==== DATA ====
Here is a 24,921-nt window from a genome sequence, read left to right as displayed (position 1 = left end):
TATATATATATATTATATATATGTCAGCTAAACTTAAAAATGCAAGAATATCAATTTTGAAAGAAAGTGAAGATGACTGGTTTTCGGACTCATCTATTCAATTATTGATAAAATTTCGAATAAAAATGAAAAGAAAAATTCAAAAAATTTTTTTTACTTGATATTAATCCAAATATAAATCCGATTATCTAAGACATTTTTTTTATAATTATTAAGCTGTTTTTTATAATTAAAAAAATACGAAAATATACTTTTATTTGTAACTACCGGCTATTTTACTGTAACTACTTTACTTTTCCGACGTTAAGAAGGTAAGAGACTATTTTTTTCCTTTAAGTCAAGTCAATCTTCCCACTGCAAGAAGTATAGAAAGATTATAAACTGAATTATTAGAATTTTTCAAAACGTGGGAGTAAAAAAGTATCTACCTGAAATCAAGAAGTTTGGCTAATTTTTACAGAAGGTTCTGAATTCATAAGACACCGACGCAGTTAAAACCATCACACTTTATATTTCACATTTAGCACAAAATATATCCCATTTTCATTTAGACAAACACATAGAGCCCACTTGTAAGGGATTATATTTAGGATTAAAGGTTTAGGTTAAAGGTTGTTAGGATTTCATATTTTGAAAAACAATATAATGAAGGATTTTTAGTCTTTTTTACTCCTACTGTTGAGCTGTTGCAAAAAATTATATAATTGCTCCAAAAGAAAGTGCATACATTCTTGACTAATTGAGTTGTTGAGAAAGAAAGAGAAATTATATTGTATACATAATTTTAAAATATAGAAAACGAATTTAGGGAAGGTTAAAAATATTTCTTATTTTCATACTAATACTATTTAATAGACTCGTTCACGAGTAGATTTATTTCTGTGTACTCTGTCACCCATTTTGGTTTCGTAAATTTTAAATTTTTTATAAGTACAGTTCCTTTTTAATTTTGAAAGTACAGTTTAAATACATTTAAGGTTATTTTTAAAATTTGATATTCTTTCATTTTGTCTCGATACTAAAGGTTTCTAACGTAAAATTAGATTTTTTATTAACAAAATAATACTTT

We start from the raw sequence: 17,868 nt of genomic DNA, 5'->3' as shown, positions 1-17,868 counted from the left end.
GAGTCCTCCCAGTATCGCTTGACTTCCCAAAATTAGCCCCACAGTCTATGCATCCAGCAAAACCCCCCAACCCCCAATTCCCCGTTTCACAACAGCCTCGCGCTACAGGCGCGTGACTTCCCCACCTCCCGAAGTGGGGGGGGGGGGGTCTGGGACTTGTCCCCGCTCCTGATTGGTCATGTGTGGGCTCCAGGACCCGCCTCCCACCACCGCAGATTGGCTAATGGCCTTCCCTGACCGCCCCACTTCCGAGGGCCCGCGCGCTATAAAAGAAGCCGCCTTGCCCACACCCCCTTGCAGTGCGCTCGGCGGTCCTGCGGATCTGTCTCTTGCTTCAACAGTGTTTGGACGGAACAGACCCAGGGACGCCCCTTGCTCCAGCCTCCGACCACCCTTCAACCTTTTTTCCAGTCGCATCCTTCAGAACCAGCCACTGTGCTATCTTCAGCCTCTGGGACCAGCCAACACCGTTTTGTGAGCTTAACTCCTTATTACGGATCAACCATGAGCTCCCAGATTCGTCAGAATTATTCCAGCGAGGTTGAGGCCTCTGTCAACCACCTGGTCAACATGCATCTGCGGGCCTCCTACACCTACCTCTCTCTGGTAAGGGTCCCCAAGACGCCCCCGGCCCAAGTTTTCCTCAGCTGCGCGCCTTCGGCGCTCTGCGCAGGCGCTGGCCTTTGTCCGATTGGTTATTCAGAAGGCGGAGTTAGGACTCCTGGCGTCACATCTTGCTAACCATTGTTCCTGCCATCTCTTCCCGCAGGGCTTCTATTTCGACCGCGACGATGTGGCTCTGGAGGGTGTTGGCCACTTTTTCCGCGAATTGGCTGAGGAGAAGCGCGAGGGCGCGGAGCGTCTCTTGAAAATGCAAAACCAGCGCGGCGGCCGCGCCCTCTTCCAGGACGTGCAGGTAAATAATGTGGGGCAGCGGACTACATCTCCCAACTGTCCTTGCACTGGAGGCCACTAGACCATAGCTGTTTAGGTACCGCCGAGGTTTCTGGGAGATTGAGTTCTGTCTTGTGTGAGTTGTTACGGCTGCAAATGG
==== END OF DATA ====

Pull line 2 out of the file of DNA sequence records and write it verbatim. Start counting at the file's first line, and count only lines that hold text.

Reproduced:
TATATATATATATTATATATATGTCAGCTAAACTTAAAAATGCAAGAATATCAATTTTGAAAGAAAGTGAAGATGACTGGTTTTCGGACTCATCTATTCAATTATTGATAAAATTTCGAATAAAAATGAAAAGAAAAATTCAAAAAATTTTTTTTACTTGATATTAATCCAAATATAAATCCGATTATCTAAGACATTTTTTTTATAATTATTAAGCTGTTTTTTATAATTAAAAAAATACGAAAATATACTTTTATTTGTAACTACCGGCTATTTTACTGTAACTACTTTACTTTTCCGACGTTAAGAAGGTAAGAGACTATTTTTTTCCTTTAAGTCAAGTCAATCTTCCCACTGCAAGAAGTATAGAAAGATTATAAACTGAATTATTAGAATTTTTCAAAACGTGGGAGTAAAAAAGTATCTACCTGAAATCAAGAAGTTTGGCTAATTTTTACAGAAGGTTCTGAATTCATAAGACACCGACGCAGTTAAAACCATCACACTTTATATTTCACATTTAGCACAAAATATATCCCATTTTCATTTAGACAAACACATAGAGCCCACTTGTAAGGGATTATATTTAGGATTAAAGGTTTAGGTTAAAGGTTGTTAGGATTTCATATTTTGAAAAACAATATAATGAAGGATTTTTAGTCTTTTTTACTCCTACTGTTGAGCTGTTGCAAAAAATTATATAATTGCTCCAAAAGAAAGTGCATACATTCTTGACTAATTGAGTTGTTGAGAAAGAAAGAGAAATTATATTGTATACATAATTTTAAAATATAGAAAACGAATTTAGGGAAGGTTAAAAATATTTCTTATTTTCATACTAATACTATTTAATAGACTCGTTCACGAGTAGATTTATTTCTGTGTACTCTGTCACCCATTTTGGTTTCGTAAATTTTAAATTTTTTATAAGTACAGTTCCTTTTTAATTTTGAAAGTACAGTTTAAATACATTTAAGGTTATTTTTAAAATTTGATATTCTTTCATTTTGTCTCGATACTAAAGGTTTCTAACGTAAAATTAGATTTTTTATTAACAAAATAATACTTT